Ancient Ephesus is arguably one of the most famous archaeological sites in Turkey and even the world. Built by the ancient Greeks and later inhabited by the Romans – 250,000 of them by the first century BCE, Ephesus was an important and prominent city for centuries. Plus it was also home to one of the seven wonders of the world, the Temple of Artemis, and was an important and powerful centre of early Christianity. Chances are you’ve heard of Ephesus.
Today though, when we talk of visiting Ephesus, what we’re really talking about is only a small part of the ancient city. Approximately 15% of the ancient site has been excavated to date, and archaeological work still takes place annually. The main attractions at the site include a theatre, a stack of temples, the remains of terraced houses of the nobility and of course the famous library. If you’ve ever seen a picture of Ephesus, I’d put money on it being a picture of the facade of the library.
I’d visited Ephesus on my first trip to Turkey in October 2010, and to be honest I did not like it. This was due not to the site itself, but to the hordes of cruise ship passengers who had descended on the site for the day; seven ships had docked in Kusadasi and offloaded every person onto buses to Ephesus. The cruise ships even had painfully tacky half-hourly shows put on for their passengers, who could be seen teetering around the place in stiletto heels and equally inappropriate clothing, oblivious to the fact that other people wanted to explore the city as they blocked the paths in their giant guided tour groups. Guidebooks say that it’s better to see Ephesus with the crowds, as it enables you to get a feel for how it might once have been – packed with people shopping in the agoras or visiting the temples or just going about their lives. I suppose that helps if you’re short on imagination, but I found it far more interesting the second time round – when visitors to the site could be counted with fingers only for the first hour or so.
Sure, the weather was nicer in October, but there’s something special about wandering around Ephesus when it’s devoid of people. When you can see the library facade without mobs of tourists swarming around. When you don’t have to line up to visit the houses of the nobles, and can explore in silence with the local cats as your companions. There are a LOT of cats at Ephesus, each with their own little territory. They’re cute and cuddly and happy to see you, some even following us partway around the site. However, they’re not too willing to share their knowledge of the city’s history.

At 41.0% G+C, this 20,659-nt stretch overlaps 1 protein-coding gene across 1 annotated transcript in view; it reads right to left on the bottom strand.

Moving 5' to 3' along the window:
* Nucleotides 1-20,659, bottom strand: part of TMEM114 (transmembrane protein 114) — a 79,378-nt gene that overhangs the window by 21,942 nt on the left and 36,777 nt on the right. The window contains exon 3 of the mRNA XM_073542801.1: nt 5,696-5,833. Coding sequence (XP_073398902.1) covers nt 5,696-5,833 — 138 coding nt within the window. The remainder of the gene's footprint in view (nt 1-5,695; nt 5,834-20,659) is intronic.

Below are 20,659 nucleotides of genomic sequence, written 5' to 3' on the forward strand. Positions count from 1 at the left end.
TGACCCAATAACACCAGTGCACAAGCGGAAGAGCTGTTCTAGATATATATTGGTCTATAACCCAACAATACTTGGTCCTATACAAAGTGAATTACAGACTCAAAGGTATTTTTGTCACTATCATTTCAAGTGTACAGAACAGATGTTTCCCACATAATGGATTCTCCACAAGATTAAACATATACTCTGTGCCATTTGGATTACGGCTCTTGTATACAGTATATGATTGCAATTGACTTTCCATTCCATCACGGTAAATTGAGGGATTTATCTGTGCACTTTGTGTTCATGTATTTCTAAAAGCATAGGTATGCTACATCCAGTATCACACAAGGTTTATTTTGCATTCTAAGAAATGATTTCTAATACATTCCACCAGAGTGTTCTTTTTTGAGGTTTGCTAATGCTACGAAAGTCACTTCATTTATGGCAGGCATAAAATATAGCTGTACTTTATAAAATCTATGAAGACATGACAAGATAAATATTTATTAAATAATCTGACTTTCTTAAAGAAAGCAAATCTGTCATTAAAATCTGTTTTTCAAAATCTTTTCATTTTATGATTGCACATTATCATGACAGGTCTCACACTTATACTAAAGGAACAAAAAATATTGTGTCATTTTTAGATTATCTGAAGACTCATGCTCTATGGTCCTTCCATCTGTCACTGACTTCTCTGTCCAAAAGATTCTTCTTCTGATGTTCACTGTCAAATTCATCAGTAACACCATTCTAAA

When we arrived we saw nobody for almost an hour, and we took our time playing with the felines and getting into every nook and cranny we could. Mum took millions of photographs of all the carvings and details. Then we spotted a tour group who had just entered [we hadn’t got very far from the gate] and, as I wanted to experience the Library sans people, I made Mum hurry up – we could always go back up before leaving. We moved quickly through the Heracles Gate and down Curetes St, ignoring the lovely ruins along the street as we’d head back later. We didn’t have the library immediately without people, although the small group of people there left in about five minutes and we had the place all to ourselves. It was incredible. This would never happen in peak season, and we felt very privileged. As I’ve said before, there are benefits to travelling at the ‘wrong’ time.
We spent about three hours at Ephesus, wandering through the ruins of the agoras and the temples, as well as paying extra to go and visit the Houses of the Nobles. They’re billed as the best preserved elite Roman houses outside Pompeii, and while I’m not sure how accurate this is, never having visited Pompeii, they are quite impressive. Work here continues annually, and what you can see is the remains of floor mosaics, frescoes, baths, dining halls, temples and more. It’s pretty clear that it was good to be rich in any age.
I thoroughly enjoyed Ephesus the second time around. Visiting Ephesus when in Turkey is an absolute must, and I’m glad I took Mum back there. While the ruins of Pergamum are magnificent, there is just something special about the beautiful facade of the Library, and the old paved streets leading to it. There’s just so much history there, and those who don’t have the perverse fascination with ‘old rocks’ [as my sister would say] that I do can enjoy the majesty of the site without having to delve any further. Sometimes it’s enough just to be reminded that the people who came far, far before us managed to create beauty that has long outlived them. I’m not convinced we can do that anymore.